The purpose is to set up a habitat mismatch. The potential for [coastal organisms] surviving in the open ocean is going to be low, and the same is true if you introduce pelagic organisms in the coastal waters. We know ballast exchange removes 95 to 99 percent of organisms, but if you started out with a really huge number, 1 percent could still be a large number of organisms.
Is it perfect? No, but we think it’s the best stop gap. It’s better than doing nothing.
How expensive is the ballast water exchange for shipping companies?
If you have a large ship with multiple ballast tanks, they have tanks on the side—port and starboard—and on the bottom. They can’t just exchange it all at once. You have to do a little here and there. It’s a choreographed procedure and it can take up to 48 hours to exchange all the water. The good news is that they can do it along the way, so it doesn't add an expense from slowing their forward progress. It does add probably a minor expense to running the ballast pumps.
How much ballast water and organisms are we talking about that are released in U.S. ports?
It’s a bit mind boggling because of the scale. Likely there are thousands and thousands of individual species moving around in ballast tanks.
So how are these ships checked to make sure they are releasing salt water and not coastal water?
Yeah, that’s the issue. The Coast Guard is in charge. In some cases they take a sample of ballast water and check it for salinity. If a ship came from Rotterdam to the U.S., and they checked the water and found it was 37 parts per thousand (which is about that of seawater), that would [be consistent with] it being seawater. If it was 18 parts per thousand, there’s no way that could be seawater. But the salinity is not perfect. If you take water out of Los Angeles Harbor, it’s very close to seawater, so it’s hard to tell.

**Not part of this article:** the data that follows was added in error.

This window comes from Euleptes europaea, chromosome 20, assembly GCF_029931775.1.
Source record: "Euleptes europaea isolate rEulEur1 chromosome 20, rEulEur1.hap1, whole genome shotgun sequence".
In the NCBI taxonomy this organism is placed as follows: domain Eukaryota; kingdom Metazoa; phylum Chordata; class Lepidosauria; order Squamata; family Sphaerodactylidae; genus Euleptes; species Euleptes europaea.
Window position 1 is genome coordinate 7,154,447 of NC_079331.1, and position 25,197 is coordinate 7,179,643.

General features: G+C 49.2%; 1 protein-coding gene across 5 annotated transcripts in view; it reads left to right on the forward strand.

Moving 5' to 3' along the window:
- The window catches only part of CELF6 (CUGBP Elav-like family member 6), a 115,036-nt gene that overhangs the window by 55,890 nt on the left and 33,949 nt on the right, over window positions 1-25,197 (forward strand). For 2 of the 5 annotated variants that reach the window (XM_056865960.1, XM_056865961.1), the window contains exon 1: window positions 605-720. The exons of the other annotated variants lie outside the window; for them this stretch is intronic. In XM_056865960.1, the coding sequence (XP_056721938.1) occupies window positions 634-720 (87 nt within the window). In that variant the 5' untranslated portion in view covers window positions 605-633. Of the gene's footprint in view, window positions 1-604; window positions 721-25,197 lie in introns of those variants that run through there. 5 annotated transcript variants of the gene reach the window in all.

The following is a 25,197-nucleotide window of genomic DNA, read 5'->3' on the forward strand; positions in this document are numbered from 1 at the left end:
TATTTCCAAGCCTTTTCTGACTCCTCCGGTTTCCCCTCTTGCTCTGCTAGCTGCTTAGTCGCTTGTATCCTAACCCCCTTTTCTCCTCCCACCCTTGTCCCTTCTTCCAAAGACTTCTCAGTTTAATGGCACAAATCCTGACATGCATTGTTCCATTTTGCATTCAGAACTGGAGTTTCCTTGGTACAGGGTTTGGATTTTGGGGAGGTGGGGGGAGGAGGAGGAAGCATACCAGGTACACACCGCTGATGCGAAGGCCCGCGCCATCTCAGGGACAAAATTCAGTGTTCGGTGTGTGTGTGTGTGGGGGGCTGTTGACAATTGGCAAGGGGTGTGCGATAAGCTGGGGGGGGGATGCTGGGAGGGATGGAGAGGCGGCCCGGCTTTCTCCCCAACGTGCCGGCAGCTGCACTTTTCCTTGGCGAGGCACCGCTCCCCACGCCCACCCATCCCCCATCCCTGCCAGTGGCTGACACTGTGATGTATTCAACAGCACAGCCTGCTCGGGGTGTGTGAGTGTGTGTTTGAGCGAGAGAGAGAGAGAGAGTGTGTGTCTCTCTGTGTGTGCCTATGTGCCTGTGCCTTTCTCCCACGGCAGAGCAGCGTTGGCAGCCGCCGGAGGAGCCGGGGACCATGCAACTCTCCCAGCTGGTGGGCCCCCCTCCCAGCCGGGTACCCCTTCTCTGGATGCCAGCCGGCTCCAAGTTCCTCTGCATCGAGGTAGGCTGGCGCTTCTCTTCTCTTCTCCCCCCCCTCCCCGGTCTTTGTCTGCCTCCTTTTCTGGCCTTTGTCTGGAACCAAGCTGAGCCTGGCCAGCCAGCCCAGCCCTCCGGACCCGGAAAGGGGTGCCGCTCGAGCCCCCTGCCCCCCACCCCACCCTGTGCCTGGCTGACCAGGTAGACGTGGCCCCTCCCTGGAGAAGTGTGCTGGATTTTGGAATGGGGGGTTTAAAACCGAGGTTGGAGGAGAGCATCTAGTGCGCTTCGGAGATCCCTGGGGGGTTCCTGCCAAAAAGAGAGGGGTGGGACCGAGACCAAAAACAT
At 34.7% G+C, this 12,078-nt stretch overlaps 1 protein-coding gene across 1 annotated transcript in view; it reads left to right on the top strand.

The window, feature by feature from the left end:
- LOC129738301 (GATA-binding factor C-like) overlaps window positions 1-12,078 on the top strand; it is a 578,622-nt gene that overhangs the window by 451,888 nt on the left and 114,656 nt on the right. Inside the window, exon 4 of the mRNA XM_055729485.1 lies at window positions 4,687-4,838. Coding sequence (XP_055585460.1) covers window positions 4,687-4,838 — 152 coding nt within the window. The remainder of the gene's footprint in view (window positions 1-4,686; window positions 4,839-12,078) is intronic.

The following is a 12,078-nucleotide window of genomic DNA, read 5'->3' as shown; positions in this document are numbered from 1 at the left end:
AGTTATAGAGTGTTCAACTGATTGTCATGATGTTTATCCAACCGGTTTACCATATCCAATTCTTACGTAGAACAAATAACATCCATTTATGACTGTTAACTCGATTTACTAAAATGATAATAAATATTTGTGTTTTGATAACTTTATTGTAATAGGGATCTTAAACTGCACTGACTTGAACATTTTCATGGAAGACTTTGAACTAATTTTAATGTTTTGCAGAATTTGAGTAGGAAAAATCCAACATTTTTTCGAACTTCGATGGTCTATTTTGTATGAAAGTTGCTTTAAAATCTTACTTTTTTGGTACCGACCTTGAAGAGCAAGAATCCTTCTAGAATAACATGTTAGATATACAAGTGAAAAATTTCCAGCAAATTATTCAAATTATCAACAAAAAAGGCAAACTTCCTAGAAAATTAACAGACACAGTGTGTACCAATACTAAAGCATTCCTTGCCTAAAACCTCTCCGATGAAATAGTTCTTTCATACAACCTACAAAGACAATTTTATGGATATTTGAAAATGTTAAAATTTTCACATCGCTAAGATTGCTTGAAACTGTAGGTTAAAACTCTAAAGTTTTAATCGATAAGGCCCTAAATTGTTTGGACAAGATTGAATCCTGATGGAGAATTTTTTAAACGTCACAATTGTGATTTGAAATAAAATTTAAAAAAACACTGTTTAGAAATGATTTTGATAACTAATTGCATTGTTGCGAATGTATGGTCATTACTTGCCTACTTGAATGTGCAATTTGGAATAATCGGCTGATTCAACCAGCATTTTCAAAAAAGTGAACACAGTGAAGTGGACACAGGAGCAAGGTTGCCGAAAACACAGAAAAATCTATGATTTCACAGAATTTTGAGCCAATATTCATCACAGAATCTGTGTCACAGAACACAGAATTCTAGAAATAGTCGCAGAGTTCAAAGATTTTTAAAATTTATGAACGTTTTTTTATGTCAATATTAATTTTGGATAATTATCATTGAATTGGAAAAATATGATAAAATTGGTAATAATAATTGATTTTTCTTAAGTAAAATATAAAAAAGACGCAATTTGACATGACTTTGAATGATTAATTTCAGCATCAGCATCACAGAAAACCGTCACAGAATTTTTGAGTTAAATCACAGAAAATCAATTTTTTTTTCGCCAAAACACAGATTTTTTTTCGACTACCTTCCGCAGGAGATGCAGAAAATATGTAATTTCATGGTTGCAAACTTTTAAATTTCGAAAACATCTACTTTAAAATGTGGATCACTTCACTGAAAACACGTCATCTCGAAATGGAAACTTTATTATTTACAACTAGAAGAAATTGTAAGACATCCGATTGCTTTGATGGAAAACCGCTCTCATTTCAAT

Are there any new technologies that would make it easier?
The Coast Guard is looking at handheld instruments that can take real time samples [of the chemical fingerprint of the water] so they know within three minutes. Right now they have a handheld, but it just tests the salinity, which isn’t always accurate. I’m encouraged by the technology that’s becoming available.
Will the ballast water regulations affect the way ships are built in the future?
In the fall of 2009 the Coast Guard released a proposed regulation of a discharge standard such that ships will only be allowed to release so many organisms. So you come up with a better treatment system. Ballast water exchange is one step in that direction. At this point I think everyone is moving toward onboard treatment systems: You take on ballast water, and if that water’s been treated in the ballast tank such that you’ve killed the organism before you dump the water back out, that ship can operate anywhere in the world without fear of introducing species.
With these discharge standards, engineering companies can invest money to develop onboard systems, so now we should see some progress.
Whitman Miller image: John Parker
Ship image: Smithsonian Environmental Research Center
This post was originally published on Smartplanet.com